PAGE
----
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Congress Said No on War Powers: Daschle
Published on Friday, December 23, 2005 by Reuters
Congress Said No on War Powers: Daschle
 

The U.S. Congress rejected the Bush administration's request for war-making authority in talks on a resolution passed after the September 11, 2001, attacks, former Senate Majority leader Tom Daschle said in Friday's edition of The Washington Post.

Daschle, a former Democratic senator from South Dakota who helped negotiate the resolution with the White House, said the resolution did not grant President Bush authority to order warrantless spying on Americans suspected of terrorist ties. Daschle said warrantless wiretaps of Americans never came up in the negotiations.

"I did not and never would have supported giving authority to the president for such wiretaps," Daschle wrote in an article on the Post's opinion page. "I am also confident that the 98 senators who voted in favor of authorization of force against al Qaeda did not believe that they were also voting for warrantless domestic surveillance."

Daschle said the White House sought, but failed, to have included in the resolution language that would have given the president war powers within the United States. He said he refused "to accede to the extraordinary request for additional authority."

"Literally minutes before the Senate cast its vote, the administration sought to add the words 'in the United States and' after 'appropriate force' in the agreed-upon text."

"This last-minute change would have given the president broad authority to exercise expansive powers not just overseas -- where we all understood he wanted authority to act -- but right here in the United States, potentially against American citizens," Daschle wrote.

"If the stories in the media over the past week are accurate, the president has exercised authority that I do not believe is granted to him in the Constitution, and that I know is not granted to him in the law that I helped negotiate with his counsel and that Congress approved in the days after September 11," Daschle wrote.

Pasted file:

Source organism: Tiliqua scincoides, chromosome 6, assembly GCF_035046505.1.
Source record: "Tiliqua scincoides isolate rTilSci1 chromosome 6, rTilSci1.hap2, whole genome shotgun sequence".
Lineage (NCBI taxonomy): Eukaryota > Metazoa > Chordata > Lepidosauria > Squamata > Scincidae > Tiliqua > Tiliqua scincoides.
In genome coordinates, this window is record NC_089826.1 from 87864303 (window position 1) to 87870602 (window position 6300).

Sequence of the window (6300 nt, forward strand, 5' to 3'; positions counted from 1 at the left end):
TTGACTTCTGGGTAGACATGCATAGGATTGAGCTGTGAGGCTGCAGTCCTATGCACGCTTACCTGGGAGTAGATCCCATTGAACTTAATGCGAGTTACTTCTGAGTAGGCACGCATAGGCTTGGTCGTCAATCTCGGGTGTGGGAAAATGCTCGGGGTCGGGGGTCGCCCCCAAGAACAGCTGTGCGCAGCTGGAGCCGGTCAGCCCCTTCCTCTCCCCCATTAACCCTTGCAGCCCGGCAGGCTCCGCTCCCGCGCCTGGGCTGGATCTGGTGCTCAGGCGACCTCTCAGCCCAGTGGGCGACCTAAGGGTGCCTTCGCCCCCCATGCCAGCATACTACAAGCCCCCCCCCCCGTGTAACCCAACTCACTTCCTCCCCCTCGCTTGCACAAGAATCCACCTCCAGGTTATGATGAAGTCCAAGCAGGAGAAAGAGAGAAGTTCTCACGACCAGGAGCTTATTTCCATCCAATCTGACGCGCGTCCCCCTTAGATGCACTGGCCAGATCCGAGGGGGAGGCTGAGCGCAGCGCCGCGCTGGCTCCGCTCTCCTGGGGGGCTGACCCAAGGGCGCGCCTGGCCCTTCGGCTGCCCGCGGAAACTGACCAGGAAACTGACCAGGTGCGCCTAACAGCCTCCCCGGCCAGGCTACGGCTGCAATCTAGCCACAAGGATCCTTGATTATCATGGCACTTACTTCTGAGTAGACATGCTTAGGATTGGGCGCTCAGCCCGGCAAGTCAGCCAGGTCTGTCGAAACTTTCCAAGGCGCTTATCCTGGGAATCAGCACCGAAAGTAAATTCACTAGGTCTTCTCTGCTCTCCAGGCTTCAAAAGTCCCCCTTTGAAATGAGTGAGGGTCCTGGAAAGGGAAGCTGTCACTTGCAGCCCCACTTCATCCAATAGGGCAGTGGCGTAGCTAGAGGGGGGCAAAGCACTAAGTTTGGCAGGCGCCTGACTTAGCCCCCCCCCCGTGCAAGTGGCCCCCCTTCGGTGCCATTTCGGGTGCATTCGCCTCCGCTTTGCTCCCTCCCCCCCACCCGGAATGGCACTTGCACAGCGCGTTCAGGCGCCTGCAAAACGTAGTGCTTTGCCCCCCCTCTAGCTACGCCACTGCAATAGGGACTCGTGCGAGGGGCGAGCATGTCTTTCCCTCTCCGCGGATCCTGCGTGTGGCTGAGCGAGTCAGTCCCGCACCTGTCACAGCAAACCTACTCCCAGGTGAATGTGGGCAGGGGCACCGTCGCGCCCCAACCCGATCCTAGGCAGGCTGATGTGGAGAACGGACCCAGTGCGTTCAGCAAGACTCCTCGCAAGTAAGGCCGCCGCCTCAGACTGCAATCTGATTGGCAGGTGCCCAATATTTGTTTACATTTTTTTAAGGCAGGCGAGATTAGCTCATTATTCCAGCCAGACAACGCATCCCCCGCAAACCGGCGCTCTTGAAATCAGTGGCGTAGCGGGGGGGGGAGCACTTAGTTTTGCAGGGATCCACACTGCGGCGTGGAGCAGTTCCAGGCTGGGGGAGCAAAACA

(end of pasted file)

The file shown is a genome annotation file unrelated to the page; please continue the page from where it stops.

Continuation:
The Washington Post reported on Friday that the Justice Department acknowledged, in a letter to Congress, that the president's October 2001 eavesdropping order did not comply with "the 'procedures' of" the law that has regulated domestic espionage since 1978.

The letter, signed by Assistant Attorney General William Moschella, asserted that Congress implicitly created an exception to the warrant requirement of Foreign Intelligence Surveillance Act by authorizing Bush to use military force in response to the September 11 attacks, the newspaper reported.

Bush, Vice President Dick Cheney and senior administration officials defend the policy of authorizing -- without court orders -- eavesdropping on international phone calls and e-mails by Americans suspected of links to terrorism.

They argue it was legal and provided the agility -- beyond the 1978 law allowing court-warranted eavesdropping -- to help defend the country after the Sept 11. attacks.

A small bipartisan group of senators has called for U.S. congressional hearings into whether the government eavesdropped without appropriate legal authority.

2005 Reuters Ltd.

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